Swimming Tricks

Can Swimming Help With Your Back Pain?

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Swimming is not only a great way to stay cool in the summer, but it’s also a great way to exercise! Swimming can help your heart, improve muscle strength, and increase flexibility. So is swimming good for back pain? Yes, with the right technique, it can. Low-impact cardio provides many physical benefits for patients with back pain due to spinal disorders, back injuries, strained back muscles or tendons, or spinal problems caused by prolonged sitting or poor posture benefit.

Is Swimming Good for Back Pain?

Yes, swimming is very effective in treating back pain. Research shows that swimming can help people with chronic back pain increase mobility, reduce pain, and improve their overall quality of life. In fact, some studies show that swimming is even more effective than non-aquatic treatments.

What Are the Best Swim Strokes for Back Pain?

Some strokes are best for people with back pain. If possible, you may consider using the services of a trainer to learn proper swimming techniques and reduce the risk of injury. Your physical therapist can also provide guidance and advice.

Some doctors recommend simple breaststroke and backstroke because other strokes require more trunk movement and can cause problems. However, you may find that you prefer one type of stroke over another for your individual pain needs. Once you get used to swimming and feel comfortable with how your body responds to movement, it’s possible to try other types of strokes if you want. If you have too many strokes, you can try water aerobics or water therapy. Even the mildest form of water sports can often help relieve back pain.

As always, when participating in any type of exercise program, the most important thing is to pay attention to your body’s signals. If you feel pain or fatigue, take a break. If anything related to this occurs, such as fainting or dizziness, stop and call your doctor.

How Does Swimming Ease Back Pain

When patients struggle with low back pain, they may want to rest and avoid exercise altogether. However, this is one of the worst things you can do. Too much rest can cause the muscles that support the lower back to atrophy. When these muscles weaken, they can’t properly stabilize the spine, causing the patient’s condition to worsen. Therefore, experts agree that strengthening these muscles is essential for spinal health.

Exercising on land puts a lot of stress on the spine. However, water activities, such as swimming, allow people with low back pain to strengthen the muscles that support the spine without stress. The buoyancy of the water relieves pressure on the spine and joints.

The Benefits of Swimming for Back Pain

The Benefits of Swimming for Back Pain

From childhood, most people like to spend time in the pool. Swimming has proven to be a very beneficial form of exercise, especially if you’re battling lower back pain. Some of the benefits of swimming include:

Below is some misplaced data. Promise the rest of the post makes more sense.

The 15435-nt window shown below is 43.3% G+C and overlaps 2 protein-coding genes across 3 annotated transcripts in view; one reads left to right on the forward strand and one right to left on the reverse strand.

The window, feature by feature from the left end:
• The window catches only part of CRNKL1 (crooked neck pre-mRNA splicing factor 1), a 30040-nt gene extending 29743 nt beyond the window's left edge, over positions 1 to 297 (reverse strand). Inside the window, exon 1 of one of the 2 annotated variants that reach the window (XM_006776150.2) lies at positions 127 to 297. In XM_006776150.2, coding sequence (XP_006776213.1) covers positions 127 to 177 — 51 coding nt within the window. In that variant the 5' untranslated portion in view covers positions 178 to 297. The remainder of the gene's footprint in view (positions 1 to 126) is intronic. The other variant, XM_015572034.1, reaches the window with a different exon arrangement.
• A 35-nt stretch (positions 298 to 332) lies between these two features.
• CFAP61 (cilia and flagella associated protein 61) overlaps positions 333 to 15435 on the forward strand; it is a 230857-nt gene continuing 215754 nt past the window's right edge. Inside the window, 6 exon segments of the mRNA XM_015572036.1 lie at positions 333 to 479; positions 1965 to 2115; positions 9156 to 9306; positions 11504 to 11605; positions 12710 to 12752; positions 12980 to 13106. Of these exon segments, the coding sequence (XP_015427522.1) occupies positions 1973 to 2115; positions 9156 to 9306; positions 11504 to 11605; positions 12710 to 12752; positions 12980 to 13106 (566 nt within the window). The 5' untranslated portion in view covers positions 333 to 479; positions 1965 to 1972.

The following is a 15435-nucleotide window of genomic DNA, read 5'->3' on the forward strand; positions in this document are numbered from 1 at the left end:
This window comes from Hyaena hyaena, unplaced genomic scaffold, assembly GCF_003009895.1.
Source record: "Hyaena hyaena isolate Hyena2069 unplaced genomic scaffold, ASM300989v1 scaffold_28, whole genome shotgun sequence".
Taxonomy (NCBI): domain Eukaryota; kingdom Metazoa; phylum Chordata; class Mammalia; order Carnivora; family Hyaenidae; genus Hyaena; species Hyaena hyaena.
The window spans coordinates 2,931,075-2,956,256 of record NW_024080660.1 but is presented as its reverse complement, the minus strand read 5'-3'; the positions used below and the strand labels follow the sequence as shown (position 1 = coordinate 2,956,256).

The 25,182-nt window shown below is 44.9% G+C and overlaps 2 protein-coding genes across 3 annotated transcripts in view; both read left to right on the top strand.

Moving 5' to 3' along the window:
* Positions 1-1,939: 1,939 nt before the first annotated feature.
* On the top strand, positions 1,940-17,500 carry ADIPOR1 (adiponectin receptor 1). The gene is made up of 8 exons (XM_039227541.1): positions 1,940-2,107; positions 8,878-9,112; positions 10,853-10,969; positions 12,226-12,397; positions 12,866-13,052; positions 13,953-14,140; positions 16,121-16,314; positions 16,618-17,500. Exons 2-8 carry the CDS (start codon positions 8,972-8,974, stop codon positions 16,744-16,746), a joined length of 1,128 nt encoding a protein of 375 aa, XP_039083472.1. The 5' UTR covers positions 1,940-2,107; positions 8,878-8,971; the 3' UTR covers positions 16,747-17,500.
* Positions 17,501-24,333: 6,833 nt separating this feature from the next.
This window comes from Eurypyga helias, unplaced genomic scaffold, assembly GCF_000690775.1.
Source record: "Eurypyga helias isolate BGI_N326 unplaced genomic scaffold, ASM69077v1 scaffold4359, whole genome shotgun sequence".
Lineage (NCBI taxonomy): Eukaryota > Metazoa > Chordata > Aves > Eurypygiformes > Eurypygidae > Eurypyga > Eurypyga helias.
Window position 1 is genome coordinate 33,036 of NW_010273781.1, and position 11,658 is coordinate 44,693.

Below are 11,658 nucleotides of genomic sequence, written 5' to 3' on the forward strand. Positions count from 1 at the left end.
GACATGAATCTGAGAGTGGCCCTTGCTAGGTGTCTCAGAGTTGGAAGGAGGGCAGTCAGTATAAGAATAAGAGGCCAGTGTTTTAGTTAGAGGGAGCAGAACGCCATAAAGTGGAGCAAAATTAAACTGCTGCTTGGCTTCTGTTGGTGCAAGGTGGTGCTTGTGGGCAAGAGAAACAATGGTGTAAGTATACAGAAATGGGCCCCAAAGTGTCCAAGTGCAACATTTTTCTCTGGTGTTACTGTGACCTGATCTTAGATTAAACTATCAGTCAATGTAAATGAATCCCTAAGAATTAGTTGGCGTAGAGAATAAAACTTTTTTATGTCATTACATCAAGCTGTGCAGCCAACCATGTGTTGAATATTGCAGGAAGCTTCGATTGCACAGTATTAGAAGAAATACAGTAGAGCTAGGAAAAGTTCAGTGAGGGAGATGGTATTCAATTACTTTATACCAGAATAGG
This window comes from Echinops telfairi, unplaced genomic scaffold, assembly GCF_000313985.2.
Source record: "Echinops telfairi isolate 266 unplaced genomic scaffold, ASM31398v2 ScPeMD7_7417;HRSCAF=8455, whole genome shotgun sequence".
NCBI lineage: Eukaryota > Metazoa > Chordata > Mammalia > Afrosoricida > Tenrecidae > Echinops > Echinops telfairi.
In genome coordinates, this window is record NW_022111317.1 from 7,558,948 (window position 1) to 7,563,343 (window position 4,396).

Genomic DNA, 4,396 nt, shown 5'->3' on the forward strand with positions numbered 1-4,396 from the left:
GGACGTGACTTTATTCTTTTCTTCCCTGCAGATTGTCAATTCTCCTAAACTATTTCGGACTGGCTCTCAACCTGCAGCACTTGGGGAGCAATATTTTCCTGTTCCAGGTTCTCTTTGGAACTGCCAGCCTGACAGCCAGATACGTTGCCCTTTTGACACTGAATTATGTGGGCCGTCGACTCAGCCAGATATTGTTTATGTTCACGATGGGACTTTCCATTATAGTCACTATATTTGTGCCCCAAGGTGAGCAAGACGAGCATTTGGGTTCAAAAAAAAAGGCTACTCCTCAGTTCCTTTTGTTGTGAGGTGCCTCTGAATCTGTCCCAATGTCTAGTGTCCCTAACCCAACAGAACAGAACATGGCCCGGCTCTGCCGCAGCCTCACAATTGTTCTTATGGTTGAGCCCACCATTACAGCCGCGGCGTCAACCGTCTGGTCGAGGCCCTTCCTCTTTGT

Relax your nervous system: Tensioned muscles can sometimes cause back pain, or can aggravate a spinal condition that can lead to increased pain. Swimming releases endorphins, and feel-good hormones that relax your nervous system and tense muscles.

Relieve joint stress: When you swim, most of your body is buoyant, so the water supports it. This is far less stressful on the joints than other forms of exercise.

Build your muscles to support your spine: Exercising in the water supports your joints and spine while also increasing resistance. Swimming works muscles you don’t use regularly, especially those needed to improve spinal stability.

Swimming Tips for People with Back Pain

Swimming is an excellent form of exercise for people with back pain, but it’s important to do it properly. Here are some tips for getting the most benefit and avoiding aggravating an existing medical condition.

  • Swim without twisting your waist and hips, so avoid forward strokes and breaststrokes, which require twisting and hyperextension.
  • Learn to stroke sideways or back as this keeps the spine in a neutral position without turning the head and neck or arching the back, which can put pressure on the facet joints.
  • Don’t over-exercise.
  • Swim in slow, controlled movements.
  • Start by swimming twice a week in the beginning and gradually increase the number of swimming days.

Build endurance over time, as the benefits of swimming circles include strengthening back muscles, ligaments, and tendons, as well as improving the cardiovascular system.

If swimming is causing back pain, start by guiding your swimming pool treatment plan. This usually involves doing light exercise in warm water to relax the muscles. As the back muscles are strengthened, a more vigorous swimming program can be introduced.


Swimming for back pain relief is a great option for millions of people. However, it’s important to realize that if it’s causing more pain, it may not be the right exercise. There are other gentle exercises for back pain. For example, degenerative disc disease training includes stretching and flexibility training and postural adjustments that target the muscles and joints of the spine and legs.